In the end, however, I have to agree with Luke. The game’s surprising depth makes it far too easy for a basketball novice like myself to get lost in a sea of game terminology that I just don’t understand. For a sports game to be truly worthy of Game of the Year, it needs to cater to all gamers – not just those already familiar with the subject matter.

Stephen Totilo’s Reply
I occasionally agitate for a Best Controls awards category to become standard across all gaming awards galas, because good controls are more valuable than good graphics, good sound effects or good just about anything else. So I’m praising NBA 2K11’s controls as among 2010’s best. They feel good.

I’m also praising 2K11 as one of the year’s best role-playing games, partially because I refuse to consider the “role-playing game” classification the way tradition has defined it. No, I will stubbornly adhere to the way the English language defines it. NBA 2K11, in letting me play as Michael Jordan across a series of historically accurate games of elite basketball, enables me to believably inhabit the sneakers of a a real man whose physical accomplishments were damn near super-human. It’s more fun to Be Mike than to Be Like Mike.

But given basketball games’ trajectory toward matching the realism of basketball or a basketball broadcast, I can’t consider even as polished a basketball video game as this as anything more than an incomplete advance toward a distant goal. I can’t help but hold the example of what it aspires to be but is not against it, killing its chance of getting my GOTY vote.

Brian Crecente’s Reply
That’s funny, I see this as a role-playing game too. That was the biggest draw for me this time around.

I played a few games with known, pro-players, including Jordan, but what really captivated me about the game was the notion of starting from nothing and learning and earning my way to a top position in the draft.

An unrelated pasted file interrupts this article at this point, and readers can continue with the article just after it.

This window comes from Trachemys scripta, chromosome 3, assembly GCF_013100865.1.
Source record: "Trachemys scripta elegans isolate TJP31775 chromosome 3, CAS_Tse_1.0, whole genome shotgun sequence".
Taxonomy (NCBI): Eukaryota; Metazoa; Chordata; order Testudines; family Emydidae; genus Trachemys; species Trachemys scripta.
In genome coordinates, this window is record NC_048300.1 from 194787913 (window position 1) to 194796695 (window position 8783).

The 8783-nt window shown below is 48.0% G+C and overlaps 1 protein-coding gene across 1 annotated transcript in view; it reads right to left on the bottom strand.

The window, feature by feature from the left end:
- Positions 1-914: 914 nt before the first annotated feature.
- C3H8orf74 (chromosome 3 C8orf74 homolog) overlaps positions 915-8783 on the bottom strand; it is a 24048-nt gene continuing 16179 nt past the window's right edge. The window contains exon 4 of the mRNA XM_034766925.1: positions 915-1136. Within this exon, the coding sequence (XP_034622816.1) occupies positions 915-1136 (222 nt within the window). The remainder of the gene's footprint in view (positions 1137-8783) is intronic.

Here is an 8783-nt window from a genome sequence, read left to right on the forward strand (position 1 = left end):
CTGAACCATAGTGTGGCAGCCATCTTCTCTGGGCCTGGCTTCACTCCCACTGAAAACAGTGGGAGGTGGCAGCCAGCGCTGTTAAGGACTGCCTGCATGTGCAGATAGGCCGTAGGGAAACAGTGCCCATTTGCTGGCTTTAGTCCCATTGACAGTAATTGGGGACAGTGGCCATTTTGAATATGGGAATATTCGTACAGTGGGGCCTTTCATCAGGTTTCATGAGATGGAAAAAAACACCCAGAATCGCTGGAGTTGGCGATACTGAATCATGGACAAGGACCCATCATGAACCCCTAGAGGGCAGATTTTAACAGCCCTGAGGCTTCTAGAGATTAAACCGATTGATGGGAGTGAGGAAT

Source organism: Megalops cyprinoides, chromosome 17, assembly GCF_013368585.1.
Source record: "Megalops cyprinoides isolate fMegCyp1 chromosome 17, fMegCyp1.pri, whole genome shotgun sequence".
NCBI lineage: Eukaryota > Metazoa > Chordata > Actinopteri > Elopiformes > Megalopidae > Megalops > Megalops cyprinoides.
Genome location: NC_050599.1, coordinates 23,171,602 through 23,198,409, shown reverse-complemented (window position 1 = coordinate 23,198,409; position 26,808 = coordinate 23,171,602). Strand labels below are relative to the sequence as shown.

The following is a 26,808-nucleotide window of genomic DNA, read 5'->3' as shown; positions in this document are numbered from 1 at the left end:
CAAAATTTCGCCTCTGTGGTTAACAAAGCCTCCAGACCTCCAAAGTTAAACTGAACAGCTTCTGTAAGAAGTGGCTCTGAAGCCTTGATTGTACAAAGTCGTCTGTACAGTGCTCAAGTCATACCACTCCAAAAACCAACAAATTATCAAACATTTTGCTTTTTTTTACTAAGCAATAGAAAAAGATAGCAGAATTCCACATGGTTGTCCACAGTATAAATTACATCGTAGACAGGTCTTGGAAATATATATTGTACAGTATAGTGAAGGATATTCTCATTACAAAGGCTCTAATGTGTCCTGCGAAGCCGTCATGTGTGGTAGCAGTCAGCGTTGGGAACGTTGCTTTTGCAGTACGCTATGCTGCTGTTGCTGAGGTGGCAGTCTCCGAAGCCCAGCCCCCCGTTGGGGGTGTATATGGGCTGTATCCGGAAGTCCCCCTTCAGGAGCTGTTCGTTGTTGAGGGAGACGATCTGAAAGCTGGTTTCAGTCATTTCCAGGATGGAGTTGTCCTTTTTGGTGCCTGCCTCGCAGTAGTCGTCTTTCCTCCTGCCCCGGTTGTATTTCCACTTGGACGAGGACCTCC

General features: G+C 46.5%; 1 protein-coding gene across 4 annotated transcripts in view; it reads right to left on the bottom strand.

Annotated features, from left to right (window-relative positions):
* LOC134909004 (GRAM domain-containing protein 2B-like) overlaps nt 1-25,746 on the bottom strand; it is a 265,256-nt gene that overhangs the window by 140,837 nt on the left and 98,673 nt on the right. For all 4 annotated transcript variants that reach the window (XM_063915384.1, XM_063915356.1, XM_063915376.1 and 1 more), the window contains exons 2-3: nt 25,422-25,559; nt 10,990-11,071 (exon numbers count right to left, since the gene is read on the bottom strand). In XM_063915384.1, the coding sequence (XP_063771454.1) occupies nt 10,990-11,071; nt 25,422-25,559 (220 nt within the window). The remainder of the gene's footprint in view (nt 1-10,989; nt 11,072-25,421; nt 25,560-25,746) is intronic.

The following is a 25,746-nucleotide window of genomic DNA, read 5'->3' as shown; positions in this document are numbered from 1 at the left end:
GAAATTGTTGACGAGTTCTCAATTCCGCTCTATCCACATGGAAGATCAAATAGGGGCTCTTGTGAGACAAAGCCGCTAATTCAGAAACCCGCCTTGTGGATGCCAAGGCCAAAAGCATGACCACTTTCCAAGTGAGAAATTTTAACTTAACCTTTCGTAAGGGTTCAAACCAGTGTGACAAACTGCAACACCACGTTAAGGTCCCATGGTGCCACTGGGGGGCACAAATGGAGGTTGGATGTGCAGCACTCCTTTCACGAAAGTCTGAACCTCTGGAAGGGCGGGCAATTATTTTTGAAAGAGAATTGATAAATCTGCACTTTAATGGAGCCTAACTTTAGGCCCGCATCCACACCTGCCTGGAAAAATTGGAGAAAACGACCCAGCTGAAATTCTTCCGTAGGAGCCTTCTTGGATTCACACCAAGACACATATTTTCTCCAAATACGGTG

I know this isn’t a first for a basketballer, but it’s the first time it’s been combined with so polished an experience. But it’s still a very specific core, inwardly looking experience. It may be at the top of its game, but it’s a game that is often an overwhelming experience, one that seems to embrace just how insular it is.

And I completely disagree with the notion that the latest Call of Duty, Rockstar epic or top role-playing game somehow skates on gamers’ expectations of a transformative work. The difference here is that 2K11 is built around a set of rules that rarely change.

Michael McWhertor’s Reply
As the champion of 2009’s game of the year outlier, Demon’s Souls, I sympathise with your plight in arguing for NBA 2K11. If I could approach this basketball simulation as a role-playing game, one in which I was somewhat invested, we’d share a mutual appreciation of the game’s merits.

Unfortunately, the opportunity to role-play as one of the sport’s most accomplished athletes holds no special meaning for me. With no emotional attachment or nostalgia for Michael Jordan, the Chicago Bulls, or their dynasty, I find myself simply playing an enjoyably accurate sports game, but experiencing none of the emotive, immersive qualities of 2010’s other nominees.

While I was fascinated by the depth and breadth of NBA 2K11, as a sports game rookie, my enjoyment suffered from diving into a well-established franchise that I found unfriendly to those without basketball simulation expertise.

What NBA 2K11 made me appreciate was the vocabulary I’ve established playing non-sports games. Sports sims are a language I do not yet speak. I haven’t been convinced that this is a game worthy of my vote, but it has been a fine introduction to a genre more worthy of my attention.

Owen Good’s Rebuttal
Admittedly, this nominee was our longest shot and the one most vulnerable to one’s taste in games and broader lifestyle. Luke’s rebuttal stings but rings true. NBA 2K11 doesn’t pull far enough away from the assumption that interest in a sport equals familiarity with or proficiency in it. If this is an invitation, it’s still to an exclusive party.

But I was pleasantly surprised to read the praise for NBA 2K11’s role-playing game qualities. I may have missed an opportunity in my advocacy. Stephen’s praise of the controls also points out something many sports gamers take for granted annually.

On NBA 2K11’s behalf, I’ll consider that making it this far before losing is still a tremendous achievement. But Jordan himself, if this were one of his seven playoff years without a championship, wouldn’t take that for much of a compliment. He’d come back next year more determined than ever. I hope NBA 2K12 – and all sports games – will too.

This is the first of four debates surrounding our final choice for 2010’s game of the year. All four will run this week. The winner will be announced Monday.


One response to “2010 Game Of The Year Finalist Debate: NBA 2K11”

Leave a Reply

Your email address will not be published. Required fields are marked *